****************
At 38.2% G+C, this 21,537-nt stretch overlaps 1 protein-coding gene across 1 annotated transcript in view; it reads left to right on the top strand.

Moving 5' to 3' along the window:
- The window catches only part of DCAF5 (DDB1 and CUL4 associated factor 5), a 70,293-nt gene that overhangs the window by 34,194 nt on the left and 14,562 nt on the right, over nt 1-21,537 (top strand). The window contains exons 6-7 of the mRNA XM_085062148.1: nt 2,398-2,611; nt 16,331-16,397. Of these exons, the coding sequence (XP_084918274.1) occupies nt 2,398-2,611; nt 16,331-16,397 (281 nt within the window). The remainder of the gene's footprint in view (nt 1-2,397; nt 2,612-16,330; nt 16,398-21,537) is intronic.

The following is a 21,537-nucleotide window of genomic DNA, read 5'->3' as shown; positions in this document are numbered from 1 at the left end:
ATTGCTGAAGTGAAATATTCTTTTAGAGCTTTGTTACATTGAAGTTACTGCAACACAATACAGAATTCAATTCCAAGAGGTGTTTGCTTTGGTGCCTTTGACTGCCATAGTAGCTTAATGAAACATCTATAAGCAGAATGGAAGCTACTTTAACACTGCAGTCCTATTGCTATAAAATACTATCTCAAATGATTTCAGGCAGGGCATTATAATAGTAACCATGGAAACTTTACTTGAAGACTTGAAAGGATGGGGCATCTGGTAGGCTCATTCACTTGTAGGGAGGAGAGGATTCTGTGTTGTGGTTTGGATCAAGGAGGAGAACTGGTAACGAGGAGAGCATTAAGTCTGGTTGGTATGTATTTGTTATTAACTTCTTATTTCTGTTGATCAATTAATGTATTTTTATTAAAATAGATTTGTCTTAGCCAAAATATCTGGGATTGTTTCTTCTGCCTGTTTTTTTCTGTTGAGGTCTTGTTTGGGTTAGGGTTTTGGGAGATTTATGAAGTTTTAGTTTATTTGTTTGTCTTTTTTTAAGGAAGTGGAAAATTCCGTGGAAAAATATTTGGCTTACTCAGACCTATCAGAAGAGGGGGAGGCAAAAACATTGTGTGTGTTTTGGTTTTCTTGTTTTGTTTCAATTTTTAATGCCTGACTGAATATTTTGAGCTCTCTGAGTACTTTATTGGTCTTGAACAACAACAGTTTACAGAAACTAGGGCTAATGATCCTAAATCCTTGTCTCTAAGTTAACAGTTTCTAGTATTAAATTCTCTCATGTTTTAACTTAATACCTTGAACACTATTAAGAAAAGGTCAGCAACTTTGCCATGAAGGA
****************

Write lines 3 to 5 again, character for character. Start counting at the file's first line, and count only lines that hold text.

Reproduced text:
- The window catches only part of DCAF5 (DDB1 and CUL4 associated factor 5), a 70,293-nt gene that overhangs the window by 34,194 nt on the left and 14,562 nt on the right, over nt 1-21,537 (top strand). The window contains exons 6-7 of the mRNA XM_085062148.1: nt 2,398-2,611; nt 16,331-16,397. Of these exons, the coding sequence (XP_084918274.1) occupies nt 2,398-2,611; nt 16,331-16,397 (281 nt within the window). The remainder of the gene's footprint in view (nt 1-2,397; nt 2,612-16,330; nt 16,398-21,537) is intronic.

The following is a 21,537-nucleotide window of genomic DNA, read 5'->3' as shown; positions in this document are numbered from 1 at the left end:
ATTGCTGAAGTGAAATATTCTTTTAGAGCTTTGTTACATTGAAGTTACTGCAACACAATACAGAATTCAATTCCAAGAGGTGTTTGCTTTGGTGCCTTTGACTGCCATAGTAGCTTAATGAAACATCTATAAGCAGAATGGAAGCTACTTTAACACTGCAGTCCTATTGCTATAAAATACTATCTCAAATGATTTCAGGCAGGGCATTATAATAGTAACCATGGAAACTTTACTTGAAGACTTGAAAGGATGGGGCATCTGGTAGGCTCATTCACTTGTAGGGAGGAGAGGATTCTGTGTTGTGGTTTGGATCAAGGAGGAGAACTGGTAACGAGGAGAGCATTAAGTCTGGTTGGTATGTATTTGTTATTAACTTCTTATTTCTGTTGATCAATTAATGTATTTTTATTAAAATAGATTTGTCTTAGCCAAAATATCTGGGATTGTTTCTTCTGCCTGTTTTTTTCTGTTGAGGTCTTGTTTGGGTTAGGGTTTTGGGAGATTTATGAAGTTTTAGTTTATTTGTTTGTCTTTTTTTAAGGAAGTGGAAAATTCCGTGGAAAAATATTTGGCTTACTCAGACCTATCAGAAGAGGGGGAGGCAAAAACATTGTGTGTGTTTTGGTTTTCTTGTTTTGTTTCAATTTTTAATGCCTGACTGAATATTTTGAGCTCTCTGAGTACTTTATTGGTCTTGAACAACAACAGTTTACAGAAACTAGGGCTAATGATCCTAAATCCTTGTCTCTAAGTTAACAGTTTCTAGTATTAAATTCTCTCATGTTTTAACTTAATACCTTGAACACTATTAAGAAAAGGTCAGCAACTTTGCCATGAAGGA